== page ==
Electric vehicles and gas cars have always come with a tradeoff. Fully electric vehicles are more expensive to buy, but they’re cheaper to own because they’re cheaper to fuel and maintain — and they produce zero emissions. Traditional cars cost less up front, but you pay more in the long run thanks to the high cost of dirty gas.
That dynamic is still widely accepted as true, but compelling new evidence reveals a disconnect between the metrics used to analyze fuel costs and the realities that EV drivers face on the ground.
So, are EVs really cheaper to power than internal combustion engine (ICE) vehicles? Well, that depends on the yardstick you use when measuring.
It’s Cheaper To Charge Than To Pump
In 2020, the Department of Energy (DOE) released a study that was more comprehensive than those that had come before. Using a state-level assessment of EV charging costs, the study’s results were much more granular than what came out of previous studies, which assumed a singular value.
It found that the national average to charge an EV is $0.15 per kWh, which DOE determined translated into savings of as much as $14,500 over 15 years on fuel costs alone.
On top of that, EVs are cheaper to maintain — $0.04 cheaper per mile, according to the DOE — which adds another $8,000 in savings for EV drivers over the course of 200,000 miles.
The jury had returned a verdict.
Yes, EVs cost more to buy, but they paid their owners back for the difference and then some over the life of the car — plus the whole zero-emissions thing — and that’s not even counting state and federal tax credits and other incentives.
But a different study was about to get even more granular.
Study Reveals Different Findings
On Oct. 21, 2021, the Anderson Economic Group — a respected economic consulting firm with decades of auto industry experience — released the results of its own study, which was six months in the making. It was the first installation in a larger economic research series that is still being conducted.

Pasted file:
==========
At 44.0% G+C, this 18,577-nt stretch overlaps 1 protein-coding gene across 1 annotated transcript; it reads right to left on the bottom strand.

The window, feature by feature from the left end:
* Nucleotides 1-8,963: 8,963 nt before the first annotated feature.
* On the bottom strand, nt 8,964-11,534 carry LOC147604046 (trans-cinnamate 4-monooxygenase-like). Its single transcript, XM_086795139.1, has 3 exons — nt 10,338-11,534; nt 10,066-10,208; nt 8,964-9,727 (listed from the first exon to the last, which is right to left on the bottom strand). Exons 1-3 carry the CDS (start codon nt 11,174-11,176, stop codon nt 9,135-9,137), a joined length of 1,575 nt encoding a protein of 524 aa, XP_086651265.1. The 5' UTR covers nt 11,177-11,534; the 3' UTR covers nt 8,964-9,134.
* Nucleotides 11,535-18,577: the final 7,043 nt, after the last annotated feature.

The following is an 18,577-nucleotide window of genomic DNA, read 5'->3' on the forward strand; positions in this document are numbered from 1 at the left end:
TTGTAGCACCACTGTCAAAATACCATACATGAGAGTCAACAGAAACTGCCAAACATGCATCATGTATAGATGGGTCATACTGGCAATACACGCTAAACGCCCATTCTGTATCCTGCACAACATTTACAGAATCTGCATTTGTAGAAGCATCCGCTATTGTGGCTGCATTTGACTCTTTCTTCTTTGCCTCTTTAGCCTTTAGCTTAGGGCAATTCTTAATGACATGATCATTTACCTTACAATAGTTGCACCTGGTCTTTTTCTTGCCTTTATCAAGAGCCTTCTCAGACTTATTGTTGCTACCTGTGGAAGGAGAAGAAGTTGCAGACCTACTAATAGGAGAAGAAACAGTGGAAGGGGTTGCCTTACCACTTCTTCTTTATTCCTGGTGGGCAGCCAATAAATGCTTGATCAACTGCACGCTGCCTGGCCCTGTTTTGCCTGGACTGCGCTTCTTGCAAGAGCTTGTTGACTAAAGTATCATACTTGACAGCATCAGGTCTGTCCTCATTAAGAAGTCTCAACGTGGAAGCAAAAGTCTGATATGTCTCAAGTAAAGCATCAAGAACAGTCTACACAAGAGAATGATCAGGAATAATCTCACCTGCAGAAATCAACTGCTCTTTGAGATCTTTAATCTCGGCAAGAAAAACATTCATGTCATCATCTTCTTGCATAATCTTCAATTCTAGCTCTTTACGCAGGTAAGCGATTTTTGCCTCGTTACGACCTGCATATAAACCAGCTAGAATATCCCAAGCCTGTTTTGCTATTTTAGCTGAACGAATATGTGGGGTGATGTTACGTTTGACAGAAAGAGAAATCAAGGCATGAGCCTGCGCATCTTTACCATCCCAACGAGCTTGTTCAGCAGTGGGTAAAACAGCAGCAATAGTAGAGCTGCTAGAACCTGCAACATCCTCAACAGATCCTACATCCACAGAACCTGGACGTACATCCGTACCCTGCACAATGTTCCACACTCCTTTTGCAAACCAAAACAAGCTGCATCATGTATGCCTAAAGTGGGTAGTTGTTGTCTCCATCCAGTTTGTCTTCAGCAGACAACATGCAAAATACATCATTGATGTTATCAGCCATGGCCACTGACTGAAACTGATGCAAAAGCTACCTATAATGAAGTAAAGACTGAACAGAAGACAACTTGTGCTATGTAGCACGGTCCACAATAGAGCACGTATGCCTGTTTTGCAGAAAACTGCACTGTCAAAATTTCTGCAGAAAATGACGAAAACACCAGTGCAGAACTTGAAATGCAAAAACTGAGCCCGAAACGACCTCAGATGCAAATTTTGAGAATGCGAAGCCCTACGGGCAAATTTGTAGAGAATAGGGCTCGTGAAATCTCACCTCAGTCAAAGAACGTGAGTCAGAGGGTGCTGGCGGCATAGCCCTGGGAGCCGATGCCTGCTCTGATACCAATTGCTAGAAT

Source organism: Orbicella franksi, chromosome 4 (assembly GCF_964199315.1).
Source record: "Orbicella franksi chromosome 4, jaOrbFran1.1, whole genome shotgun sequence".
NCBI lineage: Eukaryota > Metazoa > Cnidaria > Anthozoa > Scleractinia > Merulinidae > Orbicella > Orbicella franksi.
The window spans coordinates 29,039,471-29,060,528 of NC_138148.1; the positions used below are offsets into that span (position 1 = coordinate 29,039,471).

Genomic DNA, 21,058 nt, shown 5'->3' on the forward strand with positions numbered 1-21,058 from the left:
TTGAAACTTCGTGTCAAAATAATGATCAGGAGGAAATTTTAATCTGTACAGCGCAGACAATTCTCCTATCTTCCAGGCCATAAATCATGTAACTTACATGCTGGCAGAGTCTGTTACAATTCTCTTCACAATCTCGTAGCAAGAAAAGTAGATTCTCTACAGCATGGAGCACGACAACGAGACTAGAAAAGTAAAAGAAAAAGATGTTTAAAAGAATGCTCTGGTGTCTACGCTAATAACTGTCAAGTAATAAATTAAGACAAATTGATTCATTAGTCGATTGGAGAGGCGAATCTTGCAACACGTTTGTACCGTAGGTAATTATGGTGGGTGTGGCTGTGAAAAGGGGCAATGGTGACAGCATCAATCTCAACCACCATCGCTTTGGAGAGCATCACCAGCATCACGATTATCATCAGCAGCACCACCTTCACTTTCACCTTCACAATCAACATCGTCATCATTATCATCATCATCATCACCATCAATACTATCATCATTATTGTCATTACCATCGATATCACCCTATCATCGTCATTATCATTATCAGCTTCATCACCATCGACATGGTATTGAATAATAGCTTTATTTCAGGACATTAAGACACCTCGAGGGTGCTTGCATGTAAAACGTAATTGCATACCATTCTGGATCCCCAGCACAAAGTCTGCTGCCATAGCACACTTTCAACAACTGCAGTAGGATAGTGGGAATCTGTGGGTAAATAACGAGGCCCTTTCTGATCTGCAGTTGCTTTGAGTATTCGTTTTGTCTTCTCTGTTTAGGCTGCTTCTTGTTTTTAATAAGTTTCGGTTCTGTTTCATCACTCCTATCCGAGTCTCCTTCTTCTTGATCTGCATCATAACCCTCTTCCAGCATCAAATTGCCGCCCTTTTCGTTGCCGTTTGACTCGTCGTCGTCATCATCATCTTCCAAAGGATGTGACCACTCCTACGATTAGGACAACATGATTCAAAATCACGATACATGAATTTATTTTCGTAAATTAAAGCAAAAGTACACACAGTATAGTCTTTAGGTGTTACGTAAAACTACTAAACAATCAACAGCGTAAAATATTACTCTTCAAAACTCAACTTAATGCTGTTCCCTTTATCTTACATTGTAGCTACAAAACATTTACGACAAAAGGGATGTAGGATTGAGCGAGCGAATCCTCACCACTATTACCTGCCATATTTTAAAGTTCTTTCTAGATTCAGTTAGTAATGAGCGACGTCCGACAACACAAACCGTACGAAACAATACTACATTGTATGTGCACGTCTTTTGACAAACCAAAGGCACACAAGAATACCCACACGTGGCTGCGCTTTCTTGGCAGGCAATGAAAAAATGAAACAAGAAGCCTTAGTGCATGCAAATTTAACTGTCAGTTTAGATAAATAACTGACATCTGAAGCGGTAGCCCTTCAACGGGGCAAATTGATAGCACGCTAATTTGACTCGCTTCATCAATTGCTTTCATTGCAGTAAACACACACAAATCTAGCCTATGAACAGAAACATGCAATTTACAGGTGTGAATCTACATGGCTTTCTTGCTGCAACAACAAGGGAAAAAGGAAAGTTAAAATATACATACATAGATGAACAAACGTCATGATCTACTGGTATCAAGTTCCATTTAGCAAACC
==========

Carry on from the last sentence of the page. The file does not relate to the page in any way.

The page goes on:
Anderson parsed the costs of EV charging much more finely, going beyond just a state-by-state breakdown to examine rural/urban variations. The new methodology also separated vehicles by segment, use and cost.
Titled “Comparison: Real World Cost of Fueling EVs and ICE Vehicles,” the report’s startling results were summarized in its official synopsis: “Electric vehicles can be more expensive to fuel than their internal combustion engine counterparts.”
There’s More to It Than Just Gas and Electricity
DOE says that the average cost of electricity for an EV is $0.04 per mile, which means it costs $9 to fully charge a battery with a 200-mile range. By comparison, it costs between $0.07 and $0.10 per mile to fuel a gas car, according to AAA.
The Anderson study, however, challenged the presumption that EVs are cheaper to drive — or even cheaper to fuel. It found that powering EVs comes with four hidden costs: the purchase of a home charger, the greatly inflated price of commercial charging at public stations, “deadhead miles” spent driving to find far-flung charging stations and registration taxes that states slap on EV drivers to make up for the fact that they don’t pay gas taxes. The study also factored in the cost of time spent searching for reliable charging stations, which — even when located — can take a half-hour for a charge of 20% to 80%.
Traditional research — like the industry standard provided by DOE — doesn’t take any of that into account. It also presumes a heavily lopsided reliance on cheap, at-home charging instead of expensive commercial charging.
The More You Consider, the Worse EVs Look
Again, the new research is just the first installment in a larger series, but its results are undeniably head-turning. The study found that:
- Commercial charging rates are two to four times higher than residential rates.
- Level 1 chargers cost an average of $600 to install and can take 20 hours to fully charge an EV.
- Level 2 chargers are much faster but cost $1,600.
- “Full charge” is a misleading term because charging past 90% is slow, difficult and unadvised, which means you get far fewer miles than the advertised ranges would have you believe. Gas vehicles, on the other hand, are good for 300-400 miles per tank.
- Considering all of those factors, and presuming a greater reliance on commercial charging, it would cost $8.58 to fuel a mid-priced gas car that gets 33 mpg for 100 miles at $2.81 a gallon. Comparatively, a mid-priced EV — Tesla Model 3, Nissan Leaf or Chevy Bolt — would cost $12.95 per 100 miles.
- Annually, presuming 12,000 miles driven, it would cost $1,030 to drive a gas car versus $1,554 for an EV.
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